Since squatters have no legal protections in Texas as in other states, they’re considered trespassers, and you can legally treat them as such.
The problem is at the 30-day mark. From here, they can start to claim adverse possession (even though the benchmark is ten years), legally classifying them as squatters rather than trespassers.
After those 30 days are up, and they’re still there, you can start taking legal action. One of the main things you’ll want to do is call law enforcement.
Even though they can’t do much to force someone out of the property, it will be documented via a police report, and a police officer will be present if they become hostile towards you or attempt to claim you were hostile to them.
Whether they’re violating your lease agreement or broke into a vacant property, ensuring you take legal action will help remove squatters from your property.
Legal Ways of Getting Rid of Squatters
Despite the complicated nature of dealing with squatters in Texas, there are legal ways to get rid of them and get back on track to sell your home.
First, you’ll want to call the police when you realize you have a squatter. Even if the squatters aren’t dangerous, it’s good to have a mediator and documentation that you know you have a squatter and are doing everything possible to remove them from the property.
You’ll need to provide legal notice to a tenant or squatter that they need to move off the premises. Even in Texas, where squatters don’t have many rights, legal notice is required, especially when it’s originally legal tenants of a building occupying a space.
When the squatters don’t move out by the specified date on your eviction notice, you can take it to court. You’ll need to file an unlawful detainer lawsuit (eviction notice) and serve it to your squatters.
Doing this will jumpstart the eviction process. From here, you can start calling the police more often if they refuse to leave by the date and even take it to court to have them removed from your property.
Hopefully, your unlawful detainer lawsuit will work, but when it doesn’t, you’ll need to keep calling the police and take the case to court because they’ll determine it’s a civil matter.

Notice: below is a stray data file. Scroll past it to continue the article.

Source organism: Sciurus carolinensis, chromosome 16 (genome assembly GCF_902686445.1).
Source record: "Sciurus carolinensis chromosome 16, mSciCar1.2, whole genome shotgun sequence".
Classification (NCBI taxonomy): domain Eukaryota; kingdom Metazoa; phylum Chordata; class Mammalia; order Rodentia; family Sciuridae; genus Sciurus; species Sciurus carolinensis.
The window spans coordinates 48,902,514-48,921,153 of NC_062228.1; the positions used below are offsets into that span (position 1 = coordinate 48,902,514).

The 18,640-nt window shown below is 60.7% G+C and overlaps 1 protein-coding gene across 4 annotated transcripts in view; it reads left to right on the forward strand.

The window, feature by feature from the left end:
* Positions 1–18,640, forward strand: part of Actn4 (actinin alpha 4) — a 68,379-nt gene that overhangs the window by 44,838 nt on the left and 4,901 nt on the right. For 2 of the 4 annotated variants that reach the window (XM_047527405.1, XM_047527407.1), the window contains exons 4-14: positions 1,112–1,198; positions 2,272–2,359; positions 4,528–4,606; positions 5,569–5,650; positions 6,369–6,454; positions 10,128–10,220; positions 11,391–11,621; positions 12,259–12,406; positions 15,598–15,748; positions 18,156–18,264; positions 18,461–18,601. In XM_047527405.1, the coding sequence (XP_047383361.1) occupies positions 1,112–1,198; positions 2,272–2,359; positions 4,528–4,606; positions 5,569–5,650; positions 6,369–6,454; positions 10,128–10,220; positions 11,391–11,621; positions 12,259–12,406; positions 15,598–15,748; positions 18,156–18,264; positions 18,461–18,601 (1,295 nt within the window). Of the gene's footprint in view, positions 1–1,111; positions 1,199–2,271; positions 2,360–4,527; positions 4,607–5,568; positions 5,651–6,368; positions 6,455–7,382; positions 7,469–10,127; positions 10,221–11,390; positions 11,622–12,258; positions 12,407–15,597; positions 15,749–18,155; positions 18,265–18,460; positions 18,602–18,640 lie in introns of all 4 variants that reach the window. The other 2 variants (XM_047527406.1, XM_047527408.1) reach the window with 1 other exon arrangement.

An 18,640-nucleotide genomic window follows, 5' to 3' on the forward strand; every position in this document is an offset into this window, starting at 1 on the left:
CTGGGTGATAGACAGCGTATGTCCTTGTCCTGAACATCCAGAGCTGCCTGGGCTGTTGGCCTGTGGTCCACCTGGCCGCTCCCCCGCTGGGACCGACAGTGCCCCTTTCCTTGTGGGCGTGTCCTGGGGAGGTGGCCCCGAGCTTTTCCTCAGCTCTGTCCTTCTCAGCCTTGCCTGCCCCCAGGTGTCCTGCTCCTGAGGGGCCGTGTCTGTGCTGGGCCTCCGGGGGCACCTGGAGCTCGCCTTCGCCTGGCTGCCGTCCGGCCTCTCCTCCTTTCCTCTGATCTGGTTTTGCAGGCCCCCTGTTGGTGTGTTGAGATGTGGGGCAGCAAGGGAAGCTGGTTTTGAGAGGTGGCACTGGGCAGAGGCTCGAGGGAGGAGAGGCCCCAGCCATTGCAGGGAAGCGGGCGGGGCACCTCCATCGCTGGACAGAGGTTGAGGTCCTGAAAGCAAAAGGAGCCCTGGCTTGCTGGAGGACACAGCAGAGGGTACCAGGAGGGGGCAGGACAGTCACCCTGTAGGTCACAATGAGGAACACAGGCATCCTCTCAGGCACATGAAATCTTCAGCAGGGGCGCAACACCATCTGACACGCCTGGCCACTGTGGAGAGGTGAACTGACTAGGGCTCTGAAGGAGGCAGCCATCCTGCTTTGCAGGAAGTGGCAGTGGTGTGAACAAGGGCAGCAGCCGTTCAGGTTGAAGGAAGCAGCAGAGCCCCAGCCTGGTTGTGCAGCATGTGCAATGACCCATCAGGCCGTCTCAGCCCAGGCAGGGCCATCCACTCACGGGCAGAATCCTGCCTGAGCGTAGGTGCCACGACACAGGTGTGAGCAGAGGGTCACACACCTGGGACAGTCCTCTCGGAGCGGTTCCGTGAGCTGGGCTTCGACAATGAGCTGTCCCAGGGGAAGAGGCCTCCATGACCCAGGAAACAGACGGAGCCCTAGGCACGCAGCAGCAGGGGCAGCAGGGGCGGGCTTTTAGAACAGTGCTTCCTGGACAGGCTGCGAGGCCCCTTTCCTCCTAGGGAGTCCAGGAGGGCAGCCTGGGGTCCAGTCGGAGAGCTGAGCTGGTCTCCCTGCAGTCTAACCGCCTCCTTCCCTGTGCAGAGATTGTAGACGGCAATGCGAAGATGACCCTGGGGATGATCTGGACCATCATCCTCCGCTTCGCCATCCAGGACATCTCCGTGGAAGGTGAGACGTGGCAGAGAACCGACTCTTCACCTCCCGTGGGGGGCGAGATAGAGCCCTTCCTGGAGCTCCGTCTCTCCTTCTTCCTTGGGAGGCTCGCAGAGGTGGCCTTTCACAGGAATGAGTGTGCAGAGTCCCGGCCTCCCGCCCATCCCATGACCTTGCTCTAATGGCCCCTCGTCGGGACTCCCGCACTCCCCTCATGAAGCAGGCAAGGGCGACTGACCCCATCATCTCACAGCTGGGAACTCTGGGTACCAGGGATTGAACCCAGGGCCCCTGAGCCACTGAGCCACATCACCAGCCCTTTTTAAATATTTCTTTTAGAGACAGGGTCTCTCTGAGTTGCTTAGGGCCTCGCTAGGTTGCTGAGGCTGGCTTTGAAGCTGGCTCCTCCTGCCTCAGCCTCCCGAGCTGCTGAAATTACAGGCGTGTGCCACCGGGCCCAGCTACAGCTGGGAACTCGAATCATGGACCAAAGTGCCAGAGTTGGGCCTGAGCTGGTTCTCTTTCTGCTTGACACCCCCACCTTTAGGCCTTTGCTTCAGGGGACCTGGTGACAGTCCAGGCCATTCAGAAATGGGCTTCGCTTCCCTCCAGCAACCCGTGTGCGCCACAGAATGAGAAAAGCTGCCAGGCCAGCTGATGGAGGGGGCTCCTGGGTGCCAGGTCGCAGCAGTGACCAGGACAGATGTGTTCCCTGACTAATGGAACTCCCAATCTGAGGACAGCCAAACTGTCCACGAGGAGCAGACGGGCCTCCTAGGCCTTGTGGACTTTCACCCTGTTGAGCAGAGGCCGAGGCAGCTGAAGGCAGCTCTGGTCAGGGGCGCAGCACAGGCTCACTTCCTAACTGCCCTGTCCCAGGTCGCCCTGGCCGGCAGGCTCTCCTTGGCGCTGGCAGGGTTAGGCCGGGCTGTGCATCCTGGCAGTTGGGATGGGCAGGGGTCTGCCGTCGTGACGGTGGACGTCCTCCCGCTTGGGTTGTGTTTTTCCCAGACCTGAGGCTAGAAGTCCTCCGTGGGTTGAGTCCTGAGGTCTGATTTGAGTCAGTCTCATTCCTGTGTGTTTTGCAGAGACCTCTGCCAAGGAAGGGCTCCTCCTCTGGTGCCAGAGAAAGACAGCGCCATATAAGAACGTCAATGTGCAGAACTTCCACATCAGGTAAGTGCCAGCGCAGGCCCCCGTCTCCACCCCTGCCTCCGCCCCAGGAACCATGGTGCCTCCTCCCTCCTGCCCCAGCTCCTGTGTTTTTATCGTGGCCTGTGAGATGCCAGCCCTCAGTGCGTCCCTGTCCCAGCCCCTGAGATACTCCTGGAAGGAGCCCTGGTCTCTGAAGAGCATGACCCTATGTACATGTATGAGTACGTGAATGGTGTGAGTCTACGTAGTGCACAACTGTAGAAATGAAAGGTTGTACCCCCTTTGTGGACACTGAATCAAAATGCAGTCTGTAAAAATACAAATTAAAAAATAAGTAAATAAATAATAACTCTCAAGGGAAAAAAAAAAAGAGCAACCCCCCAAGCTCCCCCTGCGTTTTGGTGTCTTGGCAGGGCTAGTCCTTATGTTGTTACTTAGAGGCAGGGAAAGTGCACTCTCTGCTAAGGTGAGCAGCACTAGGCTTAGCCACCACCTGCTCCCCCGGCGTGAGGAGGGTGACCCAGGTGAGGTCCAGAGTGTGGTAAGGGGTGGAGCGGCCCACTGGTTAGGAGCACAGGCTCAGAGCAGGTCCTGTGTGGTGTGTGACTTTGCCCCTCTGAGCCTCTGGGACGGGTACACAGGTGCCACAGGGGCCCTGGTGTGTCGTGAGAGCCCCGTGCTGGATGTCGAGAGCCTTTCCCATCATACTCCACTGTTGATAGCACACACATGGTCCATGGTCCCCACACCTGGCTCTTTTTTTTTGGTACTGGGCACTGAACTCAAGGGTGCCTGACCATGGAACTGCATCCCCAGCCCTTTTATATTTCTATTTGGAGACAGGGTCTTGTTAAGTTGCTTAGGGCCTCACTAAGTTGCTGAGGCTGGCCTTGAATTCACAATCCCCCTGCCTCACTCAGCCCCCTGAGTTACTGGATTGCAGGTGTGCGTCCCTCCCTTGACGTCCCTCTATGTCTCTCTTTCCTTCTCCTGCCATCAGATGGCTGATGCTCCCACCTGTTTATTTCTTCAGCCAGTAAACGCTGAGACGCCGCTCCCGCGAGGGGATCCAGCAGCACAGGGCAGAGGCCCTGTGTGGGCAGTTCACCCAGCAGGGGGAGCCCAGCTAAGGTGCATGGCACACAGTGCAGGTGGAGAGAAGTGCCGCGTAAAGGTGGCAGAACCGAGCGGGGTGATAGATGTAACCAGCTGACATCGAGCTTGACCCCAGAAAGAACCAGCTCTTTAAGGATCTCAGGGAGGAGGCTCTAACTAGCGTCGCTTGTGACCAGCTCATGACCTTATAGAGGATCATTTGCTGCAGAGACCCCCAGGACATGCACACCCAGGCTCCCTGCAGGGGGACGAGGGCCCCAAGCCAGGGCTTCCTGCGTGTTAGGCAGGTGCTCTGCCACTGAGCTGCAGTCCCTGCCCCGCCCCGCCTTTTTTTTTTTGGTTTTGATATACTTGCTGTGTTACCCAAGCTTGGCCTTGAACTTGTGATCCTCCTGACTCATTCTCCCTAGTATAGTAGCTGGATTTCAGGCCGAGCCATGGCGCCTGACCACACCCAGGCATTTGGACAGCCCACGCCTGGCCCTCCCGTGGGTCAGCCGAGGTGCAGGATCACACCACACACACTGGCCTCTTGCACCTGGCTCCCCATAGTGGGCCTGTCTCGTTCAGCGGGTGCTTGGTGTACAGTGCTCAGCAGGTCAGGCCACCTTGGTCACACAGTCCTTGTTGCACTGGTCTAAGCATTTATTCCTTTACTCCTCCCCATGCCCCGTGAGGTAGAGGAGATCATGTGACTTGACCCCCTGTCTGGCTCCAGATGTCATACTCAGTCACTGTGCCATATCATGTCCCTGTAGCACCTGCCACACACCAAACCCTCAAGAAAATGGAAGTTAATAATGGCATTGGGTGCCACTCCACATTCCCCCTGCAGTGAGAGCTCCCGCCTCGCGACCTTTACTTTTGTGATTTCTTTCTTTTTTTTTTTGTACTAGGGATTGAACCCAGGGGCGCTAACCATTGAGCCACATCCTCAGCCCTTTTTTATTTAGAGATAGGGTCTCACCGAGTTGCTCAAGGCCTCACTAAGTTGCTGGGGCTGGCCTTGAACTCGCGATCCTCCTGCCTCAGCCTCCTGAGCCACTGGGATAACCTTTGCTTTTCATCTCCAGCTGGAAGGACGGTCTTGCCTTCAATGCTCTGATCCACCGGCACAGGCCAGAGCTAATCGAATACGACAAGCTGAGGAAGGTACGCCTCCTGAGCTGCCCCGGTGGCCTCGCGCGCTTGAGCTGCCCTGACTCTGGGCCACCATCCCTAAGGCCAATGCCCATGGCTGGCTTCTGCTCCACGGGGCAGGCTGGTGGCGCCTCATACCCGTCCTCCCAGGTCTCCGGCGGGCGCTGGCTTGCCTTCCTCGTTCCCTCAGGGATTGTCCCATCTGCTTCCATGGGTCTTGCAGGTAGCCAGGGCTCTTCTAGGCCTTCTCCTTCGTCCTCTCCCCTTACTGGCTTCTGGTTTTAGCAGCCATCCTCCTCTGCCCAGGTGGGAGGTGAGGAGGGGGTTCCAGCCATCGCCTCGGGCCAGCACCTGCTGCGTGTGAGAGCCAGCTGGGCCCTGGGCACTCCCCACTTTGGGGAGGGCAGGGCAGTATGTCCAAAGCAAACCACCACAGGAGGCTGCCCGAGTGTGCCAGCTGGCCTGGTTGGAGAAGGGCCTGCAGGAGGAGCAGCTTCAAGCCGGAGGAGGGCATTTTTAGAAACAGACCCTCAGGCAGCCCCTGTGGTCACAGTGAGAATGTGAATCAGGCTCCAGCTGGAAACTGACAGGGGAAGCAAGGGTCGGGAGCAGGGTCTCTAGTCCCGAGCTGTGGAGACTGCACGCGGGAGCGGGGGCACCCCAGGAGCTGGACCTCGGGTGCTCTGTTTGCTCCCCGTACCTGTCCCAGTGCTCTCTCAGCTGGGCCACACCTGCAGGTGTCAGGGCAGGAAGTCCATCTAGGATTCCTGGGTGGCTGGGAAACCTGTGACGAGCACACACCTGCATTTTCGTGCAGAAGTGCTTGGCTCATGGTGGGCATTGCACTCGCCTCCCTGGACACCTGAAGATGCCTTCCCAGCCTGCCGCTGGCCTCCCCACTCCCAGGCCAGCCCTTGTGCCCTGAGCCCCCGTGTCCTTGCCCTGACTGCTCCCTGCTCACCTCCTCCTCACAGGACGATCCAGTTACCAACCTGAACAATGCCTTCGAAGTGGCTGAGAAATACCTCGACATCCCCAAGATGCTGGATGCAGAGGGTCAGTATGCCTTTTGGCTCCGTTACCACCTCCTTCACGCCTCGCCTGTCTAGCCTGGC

You’ll likely have a much better case than your squatters, but be sure you document everything regarding eviction notices and communications with the squatters to solidify your case to the judge.
Squatters: Dos and Don’ts
As a property owner or landlord, dealing with squatters or those illegally living on your property can be frustrating. Working in property management brings upon this potential risk, unfortunately.
Even though you probably want to act quickly and potentially with frustration, you should consider some dos and don’ts when dealing with squatters.
- Keep thorough records of squatters and any communications with them, including agreements, contracts, and any notices to vacate.
- Act fast but follow all legal procedures like filing the proper paperwork, eviction notices, and trespassing paperwork.
- Secure your property by changing locks and boarding windows to ensure squatters cannot get in or return once you evict them.
- Call local law enforcement officers if necessary to help move the squatters off your property.
- Don’t shut off the electricity, water, or gas without following legal procedures because it can backfire.
- Don’t change the locks without notice or while people are still inside the property.
- Never use violence or threats because it’s illegal and you can face criminal charges or civil liability.
- Don’t assume you can enter the property without consent.
As frustrating as dealing with squatters can be, remembering these main dos and don’ts will allow you to handle the situation professionally and maturely.
Doing so will only move the process in your favor compared to acting irrationally, angry, and potentially doing illegal things to get the squatters to leave.
Many things can go wrong when selling your house, from not passing inspections to not getting the offers you want to even deal with squatters. Knowing squatters’ rights and the best and legal ways to eliminate them can make the house-selling process faster and smoother.
We have available cash home buyers in Arlington and other Texas cities who will purchase your home, whether you have squatters or not. Contact us today to learn more!